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HIST 2220 War and Society (Jobin) - An Introduction to Works Held by Special Collections, Rare & Distinctive Collections

This guide features works held by Rare and Distinctive Collections that focus on the history of war and society from Rome through the twentieth century.

Preparing for Warfare in the Early Modern World

 

Johannes de Ketham, 'Wound Man,' Fasiculo de medicina. (Venice: Zuane & Gregorio di Gregorii, 1494).

National Library of Medicine, NIH

D.K. Bailey Collection, Special Collections, Rare and Distinctive Collections

Johannes de Ketham, professor of medicine in late fifteenth-century Vienna, compiled or owned Fasciculus Medicinae (first printed in 1491), a collection of medical treatises that draws on ancient Greek and Arabic medical texts.  It was the first illustrated work on medicine to appear in print and covers a number of medical treatments:  the care of wounds, the application of herbal remedies, bloodletting – with its role in maintaining a balance of the four humors – and urology.

'Wound Man,' which appears in this collection, lays out the treatment for various injures:  to care for one pierced by sword or lance, for example, a physician should prescribe 'tepid beer with serpent’s fat' (Fasciculus medicine, tr. Luke Demaitre, 1988, 58).

Digitized copies from the National Library of Medicine of Johannes de Ketham's 'Wound Man,' in Fasiculo de medicina are available here. 

          

Baldessar Castiglione, The Courtyer.  London, 1577. 

Special Collections, Rare and Distinctive Collections

Count of Casatico Baldassare Castigione (d. 1529) was an Italian ambassador, diplomat, soldier, and, beginning in 1504, resident in the court of Urbino.  The Covrtyer, first published by the Aldine Press in 1528, remained immensely popular in courts across sixteenth-century Europe. 

Elizabethan courtier and poet Edward de Vere, the seventeenth earl of Oxford sponsored Bartholomew Clerke's Latin translation and Latin foreword.  The English edition of 1577, translated by Thomas Hoby, became just one source for Shakespeare.

This copy is a translation of Castiglione’s Courtier by Englishman Thomas Hoby.  It set standards of social behavior for the English aristocracy and was read or owned by contemporaries of Shakespeare:  politician and philosopher Francis Bacon; playwright Ben Jonson; and James I.   

Castiglione's residence at Urbino shaped his thought on the ideal courtier.  Philosophical conversation presided over by Elisabetta Gonzaga, Duchess of Urbino, and her sister-in-law, Emilia Pia, centered on questions of what constituted the perfect courtier or the ideal Renaissance gentleman and woman.  Castiglione writes that, among other attributes, the courtier should possess the spirit of a warrior, a fluency in multiple languages, and a knowledge of the classics.  Read a little of his recommendations for courtiers and gentlewomen trying to navigate the challenges of court above. 

A full scan of Special Collections' copy of Castiligione's Courtyer is available here.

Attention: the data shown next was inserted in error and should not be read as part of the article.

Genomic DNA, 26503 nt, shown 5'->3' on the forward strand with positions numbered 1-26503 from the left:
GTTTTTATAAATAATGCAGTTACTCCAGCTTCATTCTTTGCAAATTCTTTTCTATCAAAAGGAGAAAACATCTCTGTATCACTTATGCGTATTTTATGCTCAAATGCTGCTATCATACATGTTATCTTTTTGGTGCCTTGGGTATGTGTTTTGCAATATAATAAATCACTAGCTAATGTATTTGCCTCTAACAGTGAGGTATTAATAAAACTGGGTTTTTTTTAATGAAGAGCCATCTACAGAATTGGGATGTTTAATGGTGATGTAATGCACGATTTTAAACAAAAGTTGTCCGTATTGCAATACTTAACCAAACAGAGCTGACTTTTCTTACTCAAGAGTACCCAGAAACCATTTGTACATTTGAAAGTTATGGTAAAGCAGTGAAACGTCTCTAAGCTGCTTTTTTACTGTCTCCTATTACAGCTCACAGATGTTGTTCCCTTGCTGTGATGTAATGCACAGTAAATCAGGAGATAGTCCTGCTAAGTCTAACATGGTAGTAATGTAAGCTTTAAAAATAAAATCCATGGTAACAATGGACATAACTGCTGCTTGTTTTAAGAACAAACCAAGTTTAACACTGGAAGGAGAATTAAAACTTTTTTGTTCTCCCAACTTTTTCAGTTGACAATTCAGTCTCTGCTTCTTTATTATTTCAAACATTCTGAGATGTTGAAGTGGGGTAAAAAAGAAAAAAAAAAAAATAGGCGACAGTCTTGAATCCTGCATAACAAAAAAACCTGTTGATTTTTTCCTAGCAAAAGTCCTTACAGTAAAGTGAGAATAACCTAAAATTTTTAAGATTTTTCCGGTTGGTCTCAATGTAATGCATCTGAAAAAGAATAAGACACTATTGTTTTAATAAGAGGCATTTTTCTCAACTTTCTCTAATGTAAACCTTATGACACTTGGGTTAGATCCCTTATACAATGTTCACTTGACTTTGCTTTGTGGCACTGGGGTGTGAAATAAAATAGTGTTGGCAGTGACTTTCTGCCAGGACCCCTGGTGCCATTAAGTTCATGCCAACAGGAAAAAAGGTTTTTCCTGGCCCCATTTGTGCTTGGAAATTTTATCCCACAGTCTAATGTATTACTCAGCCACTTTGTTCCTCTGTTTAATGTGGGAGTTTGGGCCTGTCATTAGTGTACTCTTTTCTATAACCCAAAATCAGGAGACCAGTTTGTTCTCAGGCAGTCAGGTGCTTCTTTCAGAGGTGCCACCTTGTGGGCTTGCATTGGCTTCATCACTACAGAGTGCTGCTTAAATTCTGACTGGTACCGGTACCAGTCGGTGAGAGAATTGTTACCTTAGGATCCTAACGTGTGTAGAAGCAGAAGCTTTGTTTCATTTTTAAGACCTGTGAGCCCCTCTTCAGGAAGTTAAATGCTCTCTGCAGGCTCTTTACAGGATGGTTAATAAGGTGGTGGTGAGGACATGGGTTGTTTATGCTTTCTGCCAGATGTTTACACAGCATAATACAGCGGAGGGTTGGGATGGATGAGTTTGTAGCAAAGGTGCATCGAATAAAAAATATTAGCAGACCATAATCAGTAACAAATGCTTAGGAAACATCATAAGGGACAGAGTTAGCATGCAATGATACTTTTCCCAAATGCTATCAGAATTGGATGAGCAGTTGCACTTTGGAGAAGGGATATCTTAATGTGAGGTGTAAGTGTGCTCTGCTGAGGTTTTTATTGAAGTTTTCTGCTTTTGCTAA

Vincentio Saviolo, His Practice.  London, 1594. 

Special Collections, Rare and Distinctive Collections

Vincentio Saviolo, a swordsman and writer on fencing, was born in Padua. After arriving in England, he established a school located in rooms under what became the second Blackfriars playhouse. 

In 1595 he issued Vincentio Saviolo, his practise, in two bookes, the first intreating of the use of the rapier and dagger;  the second, of honour and honourable quarrels, the first manual on fencing to be published in England. Saviolo enjoyed the patronage of Robert, earl of Essex, whom he described ‘the English Achilles.’

Of honour and honourable quarrels, seen above, includes an interesting passage on the nobility of women, which lavishly praises Queen Elizabeth.  He writes: ‘These lines therefore shalbe adorned and honoured with the name of this most glorious Princesse Elizabeth our gracious Queen, whose fame hath built her towers of triumphes, even in Countries farthest removed from her, and forced her very enemies in the storme of their malice and spite to praise her name, to admire her mercifulnes and wisdom, and to feare her power: this is such a manifest and worthy example of womanly worthiness and feminine perfection, that the perfectest men must by truths enforcement acknowledge themselves most unperfect …’

A full scan of Special Collections' copy of Vicentio Saviolo's work is available here.   

   

Gerhard Mercator, Gerardi Mercatoris atlas sive cosmographicae meditationes de fabrica mundi et fabricati figura (1630)

Special Collections, Rare and Distinctive Collections, CU Boulder Libraries

Though renowned for his cartographic skills and his innovative projection that improved navigation at sea, the Flemish cartographer Gerhard Mercator (c. 1594) travelled little.  He depended upon scholar and correspondents around the globe, including Elizabeth mathematician, astrologer, and courtier, John Dee, who promoted Mercator's work in the English court, encouraging exploration to the east by way of an as yet undiscovered northern sea passage that would avoid the potential for piracy and conflict to the East. 

Etched and hand-painted - the painting in the early years done by Mercator's wife and daughters - the atlas provides a window into late sixteenth-century and early seventeenth-century understanding of the world. 

The atlas, with its warships at sea and inset engraving of the inhabitants of Brazil, also illustrates the New World as a destination for Old World expansion. 

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